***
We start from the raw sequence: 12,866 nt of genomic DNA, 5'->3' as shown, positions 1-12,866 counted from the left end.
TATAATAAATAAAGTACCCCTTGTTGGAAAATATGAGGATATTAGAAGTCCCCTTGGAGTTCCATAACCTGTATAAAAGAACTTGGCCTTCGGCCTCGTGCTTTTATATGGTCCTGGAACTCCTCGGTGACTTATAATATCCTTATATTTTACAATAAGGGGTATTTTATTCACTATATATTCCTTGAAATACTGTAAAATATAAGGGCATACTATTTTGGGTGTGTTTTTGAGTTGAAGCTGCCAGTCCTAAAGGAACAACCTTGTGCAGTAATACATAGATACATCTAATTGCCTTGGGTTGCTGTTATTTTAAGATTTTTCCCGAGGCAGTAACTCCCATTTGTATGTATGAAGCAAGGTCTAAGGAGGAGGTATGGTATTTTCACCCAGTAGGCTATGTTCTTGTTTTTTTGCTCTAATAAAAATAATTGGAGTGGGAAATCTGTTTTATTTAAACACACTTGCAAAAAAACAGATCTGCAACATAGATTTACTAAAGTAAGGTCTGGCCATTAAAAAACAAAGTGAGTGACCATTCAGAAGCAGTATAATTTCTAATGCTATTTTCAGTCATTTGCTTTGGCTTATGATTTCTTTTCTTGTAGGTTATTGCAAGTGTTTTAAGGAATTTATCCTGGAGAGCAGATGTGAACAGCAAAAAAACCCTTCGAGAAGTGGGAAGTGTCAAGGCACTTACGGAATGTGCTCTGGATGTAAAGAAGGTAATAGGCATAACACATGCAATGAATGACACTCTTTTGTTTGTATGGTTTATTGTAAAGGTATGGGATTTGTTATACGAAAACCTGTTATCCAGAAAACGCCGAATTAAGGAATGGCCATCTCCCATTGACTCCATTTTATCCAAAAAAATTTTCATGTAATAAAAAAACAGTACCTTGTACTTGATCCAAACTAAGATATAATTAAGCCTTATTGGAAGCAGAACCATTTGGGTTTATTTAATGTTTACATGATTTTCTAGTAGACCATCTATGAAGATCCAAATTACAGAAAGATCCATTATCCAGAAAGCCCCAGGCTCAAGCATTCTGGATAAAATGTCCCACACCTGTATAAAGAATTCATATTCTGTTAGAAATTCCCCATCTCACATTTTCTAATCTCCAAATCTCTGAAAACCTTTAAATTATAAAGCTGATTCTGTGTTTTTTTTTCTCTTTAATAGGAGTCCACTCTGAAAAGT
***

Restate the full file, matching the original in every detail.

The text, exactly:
We start from the raw sequence: 12,866 nt of genomic DNA, 5'->3' as shown, positions 1-12,866 counted from the left end.
TATAATAAATAAAGTACCCCTTGTTGGAAAATATGAGGATATTAGAAGTCCCCTTGGAGTTCCATAACCTGTATAAAAGAACTTGGCCTTCGGCCTCGTGCTTTTATATGGTCCTGGAACTCCTCGGTGACTTATAATATCCTTATATTTTACAATAAGGGGTATTTTATTCACTATATATTCCTTGAAATACTGTAAAATATAAGGGCATACTATTTTGGGTGTGTTTTTGAGTTGAAGCTGCCAGTCCTAAAGGAACAACCTTGTGCAGTAATACATAGATACATCTAATTGCCTTGGGTTGCTGTTATTTTAAGATTTTTCCCGAGGCAGTAACTCCCATTTGTATGTATGAAGCAAGGTCTAAGGAGGAGGTATGGTATTTTCACCCAGTAGGCTATGTTCTTGTTTTTTTGCTCTAATAAAAATAATTGGAGTGGGAAATCTGTTTTATTTAAACACACTTGCAAAAAAACAGATCTGCAACATAGATTTACTAAAGTAAGGTCTGGCCATTAAAAAACAAAGTGAGTGACCATTCAGAAGCAGTATAATTTCTAATGCTATTTTCAGTCATTTGCTTTGGCTTATGATTTCTTTTCTTGTAGGTTATTGCAAGTGTTTTAAGGAATTTATCCTGGAGAGCAGATGTGAACAGCAAAAAAACCCTTCGAGAAGTGGGAAGTGTCAAGGCACTTACGGAATGTGCTCTGGATGTAAAGAAGGTAATAGGCATAACACATGCAATGAATGACACTCTTTTGTTTGTATGGTTTATTGTAAAGGTATGGGATTTGTTATACGAAAACCTGTTATCCAGAAAACGCCGAATTAAGGAATGGCCATCTCCCATTGACTCCATTTTATCCAAAAAAATTTTCATGTAATAAAAAAACAGTACCTTGTACTTGATCCAAACTAAGATATAATTAAGCCTTATTGGAAGCAGAACCATTTGGGTTTATTTAATGTTTACATGATTTTCTAGTAGACCATCTATGAAGATCCAAATTACAGAAAGATCCATTATCCAGAAAGCCCCAGGCTCAAGCATTCTGGATAAAATGTCCCACACCTGTATAAAGAATTCATATTCTGTTAGAAATTCCCCATCTCACATTTTCTAATCTCCAAATCTCTGAAAACCTTTAAATTATAAAGCTGATTCTGTGTTTTTTTTTCTCTTTAATAGGAGTCCACTCTGAAAAGT